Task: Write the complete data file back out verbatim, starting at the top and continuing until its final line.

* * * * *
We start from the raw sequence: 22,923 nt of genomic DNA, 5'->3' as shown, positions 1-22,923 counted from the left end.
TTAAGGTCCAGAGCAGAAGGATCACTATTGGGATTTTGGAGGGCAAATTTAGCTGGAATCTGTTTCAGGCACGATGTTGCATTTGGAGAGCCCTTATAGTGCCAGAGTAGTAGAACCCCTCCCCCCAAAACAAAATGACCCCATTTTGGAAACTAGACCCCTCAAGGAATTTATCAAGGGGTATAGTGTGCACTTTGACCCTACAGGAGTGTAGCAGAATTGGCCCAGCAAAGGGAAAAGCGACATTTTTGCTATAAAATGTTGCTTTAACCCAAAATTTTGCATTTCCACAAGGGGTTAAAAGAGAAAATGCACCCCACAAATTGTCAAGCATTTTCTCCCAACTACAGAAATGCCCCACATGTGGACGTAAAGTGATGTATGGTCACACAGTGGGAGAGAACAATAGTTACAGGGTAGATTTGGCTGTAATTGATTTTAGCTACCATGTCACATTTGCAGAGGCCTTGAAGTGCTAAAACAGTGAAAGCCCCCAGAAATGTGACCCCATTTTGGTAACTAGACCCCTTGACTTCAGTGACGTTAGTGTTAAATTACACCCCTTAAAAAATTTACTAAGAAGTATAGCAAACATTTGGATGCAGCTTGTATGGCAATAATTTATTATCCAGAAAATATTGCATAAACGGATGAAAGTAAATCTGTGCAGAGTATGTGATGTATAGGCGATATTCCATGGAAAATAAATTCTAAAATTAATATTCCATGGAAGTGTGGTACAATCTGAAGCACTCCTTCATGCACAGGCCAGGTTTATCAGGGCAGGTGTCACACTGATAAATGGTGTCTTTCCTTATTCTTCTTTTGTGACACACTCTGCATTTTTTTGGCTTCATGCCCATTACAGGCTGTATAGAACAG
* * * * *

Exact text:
We start from the raw sequence: 22,923 nt of genomic DNA, 5'->3' as shown, positions 1-22,923 counted from the left end.
TTAAGGTCCAGAGCAGAAGGATCACTATTGGGATTTTGGAGGGCAAATTTAGCTGGAATCTGTTTCAGGCACGATGTTGCATTTGGAGAGCCCTTATAGTGCCAGAGTAGTAGAACCCCTCCCCCCAAAACAAAATGACCCCATTTTGGAAACTAGACCCCTCAAGGAATTTATCAAGGGGTATAGTGTGCACTTTGACCCTACAGGAGTGTAGCAGAATTGGCCCAGCAAAGGGAAAAGCGACATTTTTGCTATAAAATGTTGCTTTAACCCAAAATTTTGCATTTCCACAAGGGGTTAAAAGAGAAAATGCACCCCACAAATTGTCAAGCATTTTCTCCCAACTACAGAAATGCCCCACATGTGGACGTAAAGTGATGTATGGTCACACAGTGGGAGAGAACAATAGTTACAGGGTAGATTTGGCTGTAATTGATTTTAGCTACCATGTCACATTTGCAGAGGCCTTGAAGTGCTAAAACAGTGAAAGCCCCCAGAAATGTGACCCCATTTTGGTAACTAGACCCCTTGACTTCAGTGACGTTAGTGTTAAATTACACCCCTTAAAAAATTTACTAAGAAGTATAGCAAACATTTGGATGCAGCTTGTATGGCAATAATTTATTATCCAGAAAATATTGCATAAACGGATGAAAGTAAATCTGTGCAGAGTATGTGATGTATAGGCGATATTCCATGGAAAATAAATTCTAAAATTAATATTCCATGGAAGTGTGGTACAATCTGAAGCACTCCTTCATGCACAGGCCAGGTTTATCAGGGCAGGTGTCACACTGATAAATGGTGTCTTTCCTTATTCTTCTTTTGTGACACACTCTGCATTTTTTTGGCTTCATGCCCATTACAGGCTGTATAGAACAG